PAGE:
Tax Deductions for your Home-Based Business
Friday, December 5, 2014
There are many positives to running a business from your home. You can be your own boss, set your own hours, and take time for yourself and your family when it’s needed.
Another big advantage to running a home-based business is the significant tax deductions that you can claim. Everything from your stapler to cleaning supplies can be considered a ‘business expense’.
Here’s what you need to know to get the most value from your tax return:
Deducting Your Transportation
If you use your personal vehicle for business, you can deduct a portion of the fuel and oil, licensing, insurance and maintenance and repairs on your car. You can also deduct interest on money you borrowed to buy your car, or the cost of leasing a vehicle that you use for your business.1
Since you can only deduct a portion of your vehicle expenses, the Canada Revenue Agency (CRA) recommends that you keep a paper trail record of the total kilometres you drive to earn income as proof for your claim.
Deducting Your Space
If you’re operating a business from home, you need to use a room or space from where you conduct business – even if it’s a kitchen table. Basically you can deduct expenses for business workspace in your home as long as:
- The workspace is your principal place of business; or
- You use the space only to earn your business income, and you use it on a regular and ongoing basis to meet your clients, customers or patients
If you own your home, you can claim your house insurance, property taxes, and mortgage interest (but not the mortgage payments). Note that ‘house insurance’ is not the same as ‘home-based business insurance’, which is an important consideration for your business. See Insurance Tips for Small Businesses for more information.
If you are renting, you can claim your rent.
But - you can only deduct a portion of these expenses, depending on how much of your living space and time is actually devoted to business use.
To determine the cost of your workspace, the Canada Revenue Agency (CRA) says you must determine the percentage of the finished area of your home that is allocated for business, including all useable space like your front entrance and bathrooms. Take the square footage of your workspace and divide that amount by the total square footage of your home to get the percentage. For example, if your home has 2,000 total square feet of usable space and your home office takes up 200 of those square feet. The percentage of the home allocated for office space is 10 percent.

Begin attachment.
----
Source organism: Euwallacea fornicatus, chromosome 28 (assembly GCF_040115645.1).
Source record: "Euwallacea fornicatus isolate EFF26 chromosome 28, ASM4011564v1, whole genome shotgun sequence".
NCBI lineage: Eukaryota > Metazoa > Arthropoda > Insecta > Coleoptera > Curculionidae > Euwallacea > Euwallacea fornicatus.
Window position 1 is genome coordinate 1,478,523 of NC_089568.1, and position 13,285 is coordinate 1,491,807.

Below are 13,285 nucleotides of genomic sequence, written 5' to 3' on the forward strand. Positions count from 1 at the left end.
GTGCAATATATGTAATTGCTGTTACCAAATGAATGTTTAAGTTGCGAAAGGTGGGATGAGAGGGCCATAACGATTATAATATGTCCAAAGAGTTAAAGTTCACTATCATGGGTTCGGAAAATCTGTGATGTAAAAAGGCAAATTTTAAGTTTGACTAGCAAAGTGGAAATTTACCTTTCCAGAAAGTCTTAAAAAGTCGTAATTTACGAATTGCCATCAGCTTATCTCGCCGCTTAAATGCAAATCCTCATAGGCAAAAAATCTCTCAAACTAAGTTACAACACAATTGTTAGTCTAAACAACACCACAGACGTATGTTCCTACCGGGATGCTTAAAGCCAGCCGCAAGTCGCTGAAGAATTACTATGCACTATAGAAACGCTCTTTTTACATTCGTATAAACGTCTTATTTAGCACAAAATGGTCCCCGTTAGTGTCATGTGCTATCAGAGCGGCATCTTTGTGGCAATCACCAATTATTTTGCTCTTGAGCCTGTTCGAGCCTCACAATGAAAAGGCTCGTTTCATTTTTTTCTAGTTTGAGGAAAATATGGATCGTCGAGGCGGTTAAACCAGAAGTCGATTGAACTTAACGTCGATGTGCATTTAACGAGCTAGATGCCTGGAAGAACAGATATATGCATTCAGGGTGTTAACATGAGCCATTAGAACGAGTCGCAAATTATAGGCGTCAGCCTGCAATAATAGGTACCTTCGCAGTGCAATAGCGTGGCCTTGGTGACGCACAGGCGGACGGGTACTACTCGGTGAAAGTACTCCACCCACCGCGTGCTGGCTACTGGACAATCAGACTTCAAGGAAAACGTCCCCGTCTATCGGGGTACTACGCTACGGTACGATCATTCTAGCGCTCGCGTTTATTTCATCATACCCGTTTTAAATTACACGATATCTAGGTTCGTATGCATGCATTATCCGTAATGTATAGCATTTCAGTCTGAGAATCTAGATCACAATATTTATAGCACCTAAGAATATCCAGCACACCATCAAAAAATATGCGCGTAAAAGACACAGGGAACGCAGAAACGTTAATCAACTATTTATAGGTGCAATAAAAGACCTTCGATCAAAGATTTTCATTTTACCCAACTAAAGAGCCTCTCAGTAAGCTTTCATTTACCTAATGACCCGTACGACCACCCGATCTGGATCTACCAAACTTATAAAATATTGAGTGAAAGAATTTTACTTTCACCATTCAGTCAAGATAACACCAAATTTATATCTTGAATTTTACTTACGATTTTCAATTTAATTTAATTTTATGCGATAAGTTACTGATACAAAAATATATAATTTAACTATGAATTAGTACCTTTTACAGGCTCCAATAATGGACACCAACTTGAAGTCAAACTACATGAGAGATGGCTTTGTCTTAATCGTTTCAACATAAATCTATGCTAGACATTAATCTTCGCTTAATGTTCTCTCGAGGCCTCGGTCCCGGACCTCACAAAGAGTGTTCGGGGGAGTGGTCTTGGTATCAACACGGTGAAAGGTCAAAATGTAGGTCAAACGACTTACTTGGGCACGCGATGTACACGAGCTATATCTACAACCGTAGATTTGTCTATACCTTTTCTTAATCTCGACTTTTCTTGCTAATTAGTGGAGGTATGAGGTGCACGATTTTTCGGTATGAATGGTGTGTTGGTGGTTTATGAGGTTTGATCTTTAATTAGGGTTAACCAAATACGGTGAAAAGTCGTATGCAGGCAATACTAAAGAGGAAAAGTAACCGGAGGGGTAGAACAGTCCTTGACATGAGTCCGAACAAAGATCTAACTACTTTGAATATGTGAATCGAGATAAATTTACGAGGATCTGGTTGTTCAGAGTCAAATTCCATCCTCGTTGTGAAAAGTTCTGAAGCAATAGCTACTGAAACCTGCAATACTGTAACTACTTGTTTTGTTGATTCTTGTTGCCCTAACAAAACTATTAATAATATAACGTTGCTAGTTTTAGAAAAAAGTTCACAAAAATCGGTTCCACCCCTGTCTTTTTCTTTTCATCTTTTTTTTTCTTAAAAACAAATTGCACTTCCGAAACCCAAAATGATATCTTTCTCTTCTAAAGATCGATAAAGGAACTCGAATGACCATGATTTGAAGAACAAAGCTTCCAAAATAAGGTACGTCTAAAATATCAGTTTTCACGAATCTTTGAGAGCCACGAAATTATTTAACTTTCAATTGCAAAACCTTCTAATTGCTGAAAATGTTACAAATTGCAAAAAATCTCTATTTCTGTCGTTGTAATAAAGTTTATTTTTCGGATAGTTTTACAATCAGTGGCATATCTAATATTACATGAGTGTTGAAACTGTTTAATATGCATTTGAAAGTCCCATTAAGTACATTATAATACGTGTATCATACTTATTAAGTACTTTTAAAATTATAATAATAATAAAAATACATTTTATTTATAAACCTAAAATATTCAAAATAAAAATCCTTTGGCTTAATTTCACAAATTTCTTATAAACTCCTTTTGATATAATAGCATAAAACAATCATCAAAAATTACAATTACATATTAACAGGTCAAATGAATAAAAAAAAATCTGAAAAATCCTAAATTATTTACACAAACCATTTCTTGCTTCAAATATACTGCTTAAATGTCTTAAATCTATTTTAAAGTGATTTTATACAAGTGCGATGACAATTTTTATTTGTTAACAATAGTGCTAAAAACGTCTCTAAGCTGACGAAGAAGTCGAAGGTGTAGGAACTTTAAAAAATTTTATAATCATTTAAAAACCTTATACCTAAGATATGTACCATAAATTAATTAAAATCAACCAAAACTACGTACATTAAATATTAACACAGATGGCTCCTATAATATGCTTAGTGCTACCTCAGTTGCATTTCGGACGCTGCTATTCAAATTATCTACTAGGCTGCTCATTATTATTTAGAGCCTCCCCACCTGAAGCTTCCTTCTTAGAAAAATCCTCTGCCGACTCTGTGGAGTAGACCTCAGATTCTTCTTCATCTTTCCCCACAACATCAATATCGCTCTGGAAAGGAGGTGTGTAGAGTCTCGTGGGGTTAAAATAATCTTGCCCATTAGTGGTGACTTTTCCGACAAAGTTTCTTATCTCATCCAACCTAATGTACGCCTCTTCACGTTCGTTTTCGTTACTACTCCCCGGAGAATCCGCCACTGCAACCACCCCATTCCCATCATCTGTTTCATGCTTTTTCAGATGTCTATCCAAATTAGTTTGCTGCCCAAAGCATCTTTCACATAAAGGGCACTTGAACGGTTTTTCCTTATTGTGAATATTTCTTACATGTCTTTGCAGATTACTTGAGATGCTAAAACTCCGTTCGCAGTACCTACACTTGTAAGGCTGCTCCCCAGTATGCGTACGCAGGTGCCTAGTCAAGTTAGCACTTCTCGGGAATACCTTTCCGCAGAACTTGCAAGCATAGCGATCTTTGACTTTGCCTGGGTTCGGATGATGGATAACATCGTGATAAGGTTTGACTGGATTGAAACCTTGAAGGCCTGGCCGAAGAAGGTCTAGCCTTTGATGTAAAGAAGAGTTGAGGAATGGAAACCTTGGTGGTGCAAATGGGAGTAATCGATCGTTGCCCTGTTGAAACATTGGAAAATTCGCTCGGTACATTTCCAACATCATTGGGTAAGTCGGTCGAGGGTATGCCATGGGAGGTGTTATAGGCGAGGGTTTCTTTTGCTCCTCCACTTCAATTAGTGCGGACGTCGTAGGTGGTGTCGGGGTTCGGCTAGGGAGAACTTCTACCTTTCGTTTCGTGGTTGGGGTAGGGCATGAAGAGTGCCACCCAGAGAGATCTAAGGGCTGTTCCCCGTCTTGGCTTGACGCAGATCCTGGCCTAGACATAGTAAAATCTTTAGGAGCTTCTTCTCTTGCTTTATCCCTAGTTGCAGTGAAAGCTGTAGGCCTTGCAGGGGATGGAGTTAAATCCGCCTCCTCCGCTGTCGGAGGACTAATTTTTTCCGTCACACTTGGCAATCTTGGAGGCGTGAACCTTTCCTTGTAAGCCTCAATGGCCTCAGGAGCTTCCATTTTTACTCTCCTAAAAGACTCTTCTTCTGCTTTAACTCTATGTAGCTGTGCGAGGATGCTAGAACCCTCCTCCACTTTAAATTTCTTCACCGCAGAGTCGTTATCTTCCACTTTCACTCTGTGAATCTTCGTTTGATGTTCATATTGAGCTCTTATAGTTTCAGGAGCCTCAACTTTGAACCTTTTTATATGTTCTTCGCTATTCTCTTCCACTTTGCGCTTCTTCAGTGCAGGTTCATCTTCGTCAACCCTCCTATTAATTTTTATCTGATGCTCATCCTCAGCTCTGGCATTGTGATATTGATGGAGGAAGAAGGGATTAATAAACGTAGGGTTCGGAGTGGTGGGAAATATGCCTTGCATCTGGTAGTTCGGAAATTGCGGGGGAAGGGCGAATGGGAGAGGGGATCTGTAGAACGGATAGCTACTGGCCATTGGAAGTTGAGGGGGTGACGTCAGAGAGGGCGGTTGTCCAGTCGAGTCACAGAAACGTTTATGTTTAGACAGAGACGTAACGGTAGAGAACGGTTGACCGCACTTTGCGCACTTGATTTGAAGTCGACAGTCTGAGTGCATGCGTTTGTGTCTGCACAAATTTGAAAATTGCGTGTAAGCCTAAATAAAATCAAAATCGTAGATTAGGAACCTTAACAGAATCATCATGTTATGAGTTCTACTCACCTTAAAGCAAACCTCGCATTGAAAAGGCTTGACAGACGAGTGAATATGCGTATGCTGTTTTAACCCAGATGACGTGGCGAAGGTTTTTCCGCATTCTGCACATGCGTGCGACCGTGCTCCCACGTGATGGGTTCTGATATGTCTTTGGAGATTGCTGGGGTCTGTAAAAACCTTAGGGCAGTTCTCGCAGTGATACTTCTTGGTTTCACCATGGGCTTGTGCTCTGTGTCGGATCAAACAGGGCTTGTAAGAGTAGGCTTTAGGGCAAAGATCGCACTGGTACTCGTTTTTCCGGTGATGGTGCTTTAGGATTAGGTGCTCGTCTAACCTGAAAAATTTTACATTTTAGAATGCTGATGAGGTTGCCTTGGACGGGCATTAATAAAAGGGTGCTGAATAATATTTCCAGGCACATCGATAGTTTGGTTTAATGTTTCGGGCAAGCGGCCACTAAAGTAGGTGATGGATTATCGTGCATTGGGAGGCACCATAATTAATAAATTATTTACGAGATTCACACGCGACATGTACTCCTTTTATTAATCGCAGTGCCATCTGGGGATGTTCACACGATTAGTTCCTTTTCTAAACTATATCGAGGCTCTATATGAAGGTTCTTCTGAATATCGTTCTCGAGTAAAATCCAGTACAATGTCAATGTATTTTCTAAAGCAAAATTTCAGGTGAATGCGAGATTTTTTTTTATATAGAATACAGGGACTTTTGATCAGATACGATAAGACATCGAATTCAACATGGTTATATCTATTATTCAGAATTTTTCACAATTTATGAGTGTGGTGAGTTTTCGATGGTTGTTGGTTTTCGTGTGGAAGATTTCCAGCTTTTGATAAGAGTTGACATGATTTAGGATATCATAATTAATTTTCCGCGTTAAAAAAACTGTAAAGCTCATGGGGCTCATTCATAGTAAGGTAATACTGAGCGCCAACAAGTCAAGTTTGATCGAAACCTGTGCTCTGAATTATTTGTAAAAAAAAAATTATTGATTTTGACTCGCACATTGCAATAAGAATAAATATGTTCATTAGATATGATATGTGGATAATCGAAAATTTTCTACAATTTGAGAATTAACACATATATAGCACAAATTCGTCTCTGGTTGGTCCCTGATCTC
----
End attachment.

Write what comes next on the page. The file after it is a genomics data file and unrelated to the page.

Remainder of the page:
What if you’re using your workspace for both business and personal use? Then there is one more step you need to take: you need to figure out the business portion of use. Determine the number of hours per day you use that space for business and divide that by 24. Then you need to reduce your home office deduction by that percentage. So, if you use your space for 12 hours a day, divided by 24, your deduction is 50 percent. Based on the previous example, rather than claim a $2,000 deduction, you can claim half that amount - $1,000.
And there’s more. You can also deduct a portion of your expenses that directly relate to operating your business such as your utilities, telephone, Internet and even cleaning materials or a cleaning service.
The "portion" of expenses that you can claim is also determined by how much of your home you actually use for business.
Deducting Your Supplies
Even if your office is just your kitchen table, you will need supplies such as pens, stamps and paper clips. If you treat a client to coffee, keep your receipt and expense it. Any expense you pay out of your own pocket can be claimed. Though they might seem small – the little things add up over time.
Bigger supplies and equipment like computers and filing cabinets can also be deducted, but they fall under the category of Capital Cost Allowance, which means their cost is deducted over a period of time.
Like everything related to taxes, meticulous records are extremely important so keep all your receipts. The CRA states that "Purchases and business expenses must... be substantiated with a sales invoice, agreement of purchase and sale, a receipt, or some other voucher that supports the expenditure."
Whether you’re self-employed, an entrepreneur or a small, work-from-home business owner, no venture is too small to take advantage of business expense tax deductions. Don’t miss out on these opportunities to keep more of what you work so hard for.